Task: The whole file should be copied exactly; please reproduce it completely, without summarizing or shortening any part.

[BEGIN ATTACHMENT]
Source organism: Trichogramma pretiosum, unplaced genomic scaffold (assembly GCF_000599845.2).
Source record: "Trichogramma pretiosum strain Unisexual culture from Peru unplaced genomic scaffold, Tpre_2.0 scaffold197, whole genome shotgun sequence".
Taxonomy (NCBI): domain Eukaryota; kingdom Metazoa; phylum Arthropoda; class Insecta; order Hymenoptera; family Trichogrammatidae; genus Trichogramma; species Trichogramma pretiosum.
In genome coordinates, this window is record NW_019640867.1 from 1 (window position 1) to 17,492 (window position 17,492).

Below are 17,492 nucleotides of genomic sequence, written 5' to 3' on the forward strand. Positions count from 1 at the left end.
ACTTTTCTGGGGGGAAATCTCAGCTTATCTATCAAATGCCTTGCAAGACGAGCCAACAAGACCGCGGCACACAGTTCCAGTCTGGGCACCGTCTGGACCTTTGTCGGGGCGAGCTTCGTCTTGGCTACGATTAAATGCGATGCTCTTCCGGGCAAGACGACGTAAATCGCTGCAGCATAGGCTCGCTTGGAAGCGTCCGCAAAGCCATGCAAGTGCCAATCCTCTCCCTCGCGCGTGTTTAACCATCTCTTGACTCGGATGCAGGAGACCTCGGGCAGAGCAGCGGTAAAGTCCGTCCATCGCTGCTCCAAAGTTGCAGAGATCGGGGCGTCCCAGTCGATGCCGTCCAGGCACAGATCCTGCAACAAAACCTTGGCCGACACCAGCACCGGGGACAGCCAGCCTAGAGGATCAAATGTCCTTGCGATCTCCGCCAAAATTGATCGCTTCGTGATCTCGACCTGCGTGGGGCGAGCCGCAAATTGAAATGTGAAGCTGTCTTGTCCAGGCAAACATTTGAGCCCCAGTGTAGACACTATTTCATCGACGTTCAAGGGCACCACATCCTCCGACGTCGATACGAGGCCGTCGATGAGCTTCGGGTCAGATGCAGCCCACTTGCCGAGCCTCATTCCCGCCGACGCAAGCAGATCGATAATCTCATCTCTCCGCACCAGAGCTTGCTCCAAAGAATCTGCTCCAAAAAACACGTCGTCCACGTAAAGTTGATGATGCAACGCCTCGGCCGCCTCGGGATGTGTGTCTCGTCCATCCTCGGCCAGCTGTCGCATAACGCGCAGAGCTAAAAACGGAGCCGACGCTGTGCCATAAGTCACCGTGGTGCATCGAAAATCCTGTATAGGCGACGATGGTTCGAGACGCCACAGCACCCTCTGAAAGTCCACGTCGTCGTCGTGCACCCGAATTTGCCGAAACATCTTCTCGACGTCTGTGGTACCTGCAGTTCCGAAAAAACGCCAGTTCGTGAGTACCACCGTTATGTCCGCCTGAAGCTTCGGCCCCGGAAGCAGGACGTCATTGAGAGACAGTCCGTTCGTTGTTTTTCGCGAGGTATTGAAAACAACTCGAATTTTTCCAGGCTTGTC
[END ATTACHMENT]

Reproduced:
Source organism: Trichogramma pretiosum, unplaced genomic scaffold (assembly GCF_000599845.2).
Source record: "Trichogramma pretiosum strain Unisexual culture from Peru unplaced genomic scaffold, Tpre_2.0 scaffold197, whole genome shotgun sequence".
Taxonomy (NCBI): domain Eukaryota; kingdom Metazoa; phylum Arthropoda; class Insecta; order Hymenoptera; family Trichogrammatidae; genus Trichogramma; species Trichogramma pretiosum.
In genome coordinates, this window is record NW_019640867.1 from 1 (window position 1) to 17,492 (window position 17,492).

Below are 17,492 nucleotides of genomic sequence, written 5' to 3' on the forward strand. Positions count from 1 at the left end.
ACTTTTCTGGGGGGAAATCTCAGCTTATCTATCAAATGCCTTGCAAGACGAGCCAACAAGACCGCGGCACACAGTTCCAGTCTGGGCACCGTCTGGACCTTTGTCGGGGCGAGCTTCGTCTTGGCTACGATTAAATGCGATGCTCTTCCGGGCAAGACGACGTAAATCGCTGCAGCATAGGCTCGCTTGGAAGCGTCCGCAAAGCCATGCAAGTGCCAATCCTCTCCCTCGCGCGTGTTTAACCATCTCTTGACTCGGATGCAGGAGACCTCGGGCAGAGCAGCGGTAAAGTCCGTCCATCGCTGCTCCAAAGTTGCAGAGATCGGGGCGTCCCAGTCGATGCCGTCCAGGCACAGATCCTGCAACAAAACCTTGGCCGACACCAGCACCGGGGACAGCCAGCCTAGAGGATCAAATGTCCTTGCGATCTCCGCCAAAATTGATCGCTTCGTGATCTCGACCTGCGTGGGGCGAGCCGCAAATTGAAATGTGAAGCTGTCTTGTCCAGGCAAACATTTGAGCCCCAGTGTAGACACTATTTCATCGACGTTCAAGGGCACCACATCCTCCGACGTCGATACGAGGCCGTCGATGAGCTTCGGGTCAGATGCAGCCCACTTGCCGAGCCTCATTCCCGCCGACGCAAGCAGATCGATAATCTCATCTCTCCGCACCAGAGCTTGCTCCAAAGAATCTGCTCCAAAAAACACGTCGTCCACGTAAAGTTGATGATGCAACGCCTCGGCCGCCTCGGGATGTGTGTCTCGTCCATCCTCGGCCAGCTGTCGCATAACGCGCAGAGCTAAAAACGGAGCCGACGCTGTGCCATAAGTCACCGTGGTGCATCGAAAATCCTGTATAGGCGACGATGGTTCGAGACGCCACAGCACCCTCTGAAAGTCCACGTCGTCGTCGTGCACCCGAATTTGCCGAAACATCTTCTCGACGTCTGTGGTACCTGCAGTTCCGAAAAAACGCCAGTTCGTGAGTACCACCGTTATGTCCGCCTGAAGCTTCGGCCCCGGAAGCAGGACGTCATTGAGAGACAGTCCGTTCGTTGTTTTTCGCGAGGTATTGAAAACAACTCGAATTTTTCCAGGCTTGTC